Today’s corporations are being called on to say what they think about emerging societal issues, matters about which governments would traditionally be expected to lead and legislate. Pay parity, obesity, gender equality, racial equality, gay rights, gun control, climate change, mental health, worker rights, parental leave, and sexual harassment are among the issues on the long list shaping a new cultural frontier that go well beyond the nonnegotiables described above.
Milton Friedman’s doctrine of shareholder primacy has lost its luster in recent years amid the growing expectation that corporations should contribute more to society and social progress via the environmental, social, and governance (ESG) agenda. Warren Buffett, chairman and CEO of Berkshire Hathaway, has questioned the legitimacy of corporations taking a moral view on questions facing society. He argues that social change should be led by governments, not corporations.
What is a corporation’s social responsibility? It is increasingly apparent that companies are taking on a more central role in addressing social concerns and thereby coming closer to meeting the demands of society. Around the world, many citizens have become skeptical of capitalism, the pursuit of economic growth, and the dominance of the private sector. This widespread mistrust of market capitalism means that conventional wisdom—such as Friedman’s opinion on the narrow responsibility of a corporation, economist Ronald Coase’s argument that the corporation is the best structure to lower costs, and general beliefs that only the corporate model can create real economic value at scale—is due for a reboot. Part of this rethinking is that corporations are now expected—by employees, investors, governments, and society at large—to become outright agents of change. This puts these cultural issues firmly on the board’s agenda, with expectations that boards and management take action.
On one level, these new responsibilities may seem like common-sense priorities, but they can be difficult for boards and corporations to navigate. They introduce new complexities, trade-offs, and decisions—particularly as companies aim to compete in the global marketplace, because some countries have lower or different standards on these social issues. Even if boards and management are resistant to making changes, NGOs and the broad array of stakeholders—ratings agencies, governments and regulators, insurers, and even financial investors—are now united in demanding that boards and management take a broader view of social issues while running global corporations.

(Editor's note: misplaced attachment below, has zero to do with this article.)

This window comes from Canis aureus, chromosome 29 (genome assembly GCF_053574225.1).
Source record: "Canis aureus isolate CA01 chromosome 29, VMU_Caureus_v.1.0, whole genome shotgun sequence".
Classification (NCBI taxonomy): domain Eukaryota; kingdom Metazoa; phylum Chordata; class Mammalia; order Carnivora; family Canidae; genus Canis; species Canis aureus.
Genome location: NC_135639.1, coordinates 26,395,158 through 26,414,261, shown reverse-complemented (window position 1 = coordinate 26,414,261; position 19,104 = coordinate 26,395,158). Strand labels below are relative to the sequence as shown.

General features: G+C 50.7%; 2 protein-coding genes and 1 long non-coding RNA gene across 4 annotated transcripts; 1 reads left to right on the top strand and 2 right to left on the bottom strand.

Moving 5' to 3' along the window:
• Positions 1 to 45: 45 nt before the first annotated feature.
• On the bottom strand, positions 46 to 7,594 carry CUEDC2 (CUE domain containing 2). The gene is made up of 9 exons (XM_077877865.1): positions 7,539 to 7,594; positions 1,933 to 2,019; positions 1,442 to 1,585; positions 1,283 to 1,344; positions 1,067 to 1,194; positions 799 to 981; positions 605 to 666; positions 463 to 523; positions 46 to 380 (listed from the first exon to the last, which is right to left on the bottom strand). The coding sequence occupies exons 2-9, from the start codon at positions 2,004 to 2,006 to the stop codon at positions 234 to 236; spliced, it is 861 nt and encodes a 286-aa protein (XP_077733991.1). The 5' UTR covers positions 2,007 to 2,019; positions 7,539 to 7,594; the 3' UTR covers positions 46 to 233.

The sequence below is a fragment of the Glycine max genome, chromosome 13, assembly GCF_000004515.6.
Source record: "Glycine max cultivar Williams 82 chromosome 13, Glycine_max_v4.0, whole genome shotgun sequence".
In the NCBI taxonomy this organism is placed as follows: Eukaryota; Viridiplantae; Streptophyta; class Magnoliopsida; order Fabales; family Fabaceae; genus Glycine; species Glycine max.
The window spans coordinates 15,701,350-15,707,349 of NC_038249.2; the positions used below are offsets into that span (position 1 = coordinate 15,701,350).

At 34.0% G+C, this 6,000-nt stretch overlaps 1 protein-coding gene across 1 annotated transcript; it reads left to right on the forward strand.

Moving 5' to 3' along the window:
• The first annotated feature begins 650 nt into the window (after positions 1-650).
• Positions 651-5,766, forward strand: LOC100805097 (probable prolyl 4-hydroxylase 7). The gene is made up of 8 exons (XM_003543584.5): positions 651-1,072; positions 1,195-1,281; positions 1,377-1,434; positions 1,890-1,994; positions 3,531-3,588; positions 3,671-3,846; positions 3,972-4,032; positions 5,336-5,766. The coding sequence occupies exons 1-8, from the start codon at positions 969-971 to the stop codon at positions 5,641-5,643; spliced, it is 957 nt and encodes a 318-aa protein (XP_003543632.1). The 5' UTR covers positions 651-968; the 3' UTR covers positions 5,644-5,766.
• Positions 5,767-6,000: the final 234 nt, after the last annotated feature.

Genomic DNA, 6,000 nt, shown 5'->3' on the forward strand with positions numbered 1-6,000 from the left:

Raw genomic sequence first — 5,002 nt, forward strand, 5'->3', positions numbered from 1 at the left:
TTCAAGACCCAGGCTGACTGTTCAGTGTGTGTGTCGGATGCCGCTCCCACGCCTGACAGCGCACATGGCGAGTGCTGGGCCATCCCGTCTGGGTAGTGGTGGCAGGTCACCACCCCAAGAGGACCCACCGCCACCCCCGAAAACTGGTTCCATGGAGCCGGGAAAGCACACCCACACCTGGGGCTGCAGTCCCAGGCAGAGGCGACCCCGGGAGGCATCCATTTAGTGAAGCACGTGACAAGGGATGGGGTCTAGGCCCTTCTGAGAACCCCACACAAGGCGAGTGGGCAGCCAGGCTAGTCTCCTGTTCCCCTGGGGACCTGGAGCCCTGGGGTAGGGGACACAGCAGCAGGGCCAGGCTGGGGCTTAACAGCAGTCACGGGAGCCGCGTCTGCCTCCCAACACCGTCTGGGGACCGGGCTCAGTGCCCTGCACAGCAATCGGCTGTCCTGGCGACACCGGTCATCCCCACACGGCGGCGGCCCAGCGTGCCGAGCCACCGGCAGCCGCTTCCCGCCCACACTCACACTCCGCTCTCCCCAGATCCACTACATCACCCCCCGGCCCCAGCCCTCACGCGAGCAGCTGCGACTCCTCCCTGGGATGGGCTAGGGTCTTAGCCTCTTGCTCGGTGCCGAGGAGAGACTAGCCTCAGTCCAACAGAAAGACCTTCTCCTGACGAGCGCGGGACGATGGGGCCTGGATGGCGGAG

Of course, there are many areas in which governments have already passed laws and set regulations. Yet other areas remain—for example, obesity and mental health—where government intervention has been patchy and often limited, leaving corporations under pressure to fill in the void.
Innovate or Die: The Existential Crisis of the Twenty-First-Century Board
Former president Barack Obama has observed that “by the time something reaches my desk, that means it’s really hard. Because if it were easy, somebody else would have made the decision and somebody else would have solved it.” His words capture the value of having an ultimate arbiter, such as a board, who takes responsibility for making the hardest decisions.
What all of this points to is that boards and their directors must continue to justify their existence and their authority. In order to maintain high standards, boards must be assertive in how they reform themselves in response to the transformation of the environment around them.
For now, the law of the land is very clear: the true north for a company remains shareholder value. But things are changing, and in the years ahead there must be more focus on social and environmental concerns. The best boards are not waiting for new laws; they are already reviewing their practices and experimenting with fresh ideas. Today’s boards must be even more focused on how to prepare for the future.
Over the course of a board member’s career, a board will likely be charged with making just one or two key decisions that have the potential to fundamentally change the trajectory of the company and seal its fate. Board members of today should remember that past boards built the foundation from which today’s companies can grow and compete. They must recognize, too, that they will eventually pass the baton to the board of the future.
Today’s board members are custodians whose job it is to strengthen the company’s foundation, upon which board members of the future will continue to grow and run the business. Ultimately, this means corporate board members must embrace humility rather than hubris, remaining vigilant and malleable, as they lead in an increasingly chaotic world.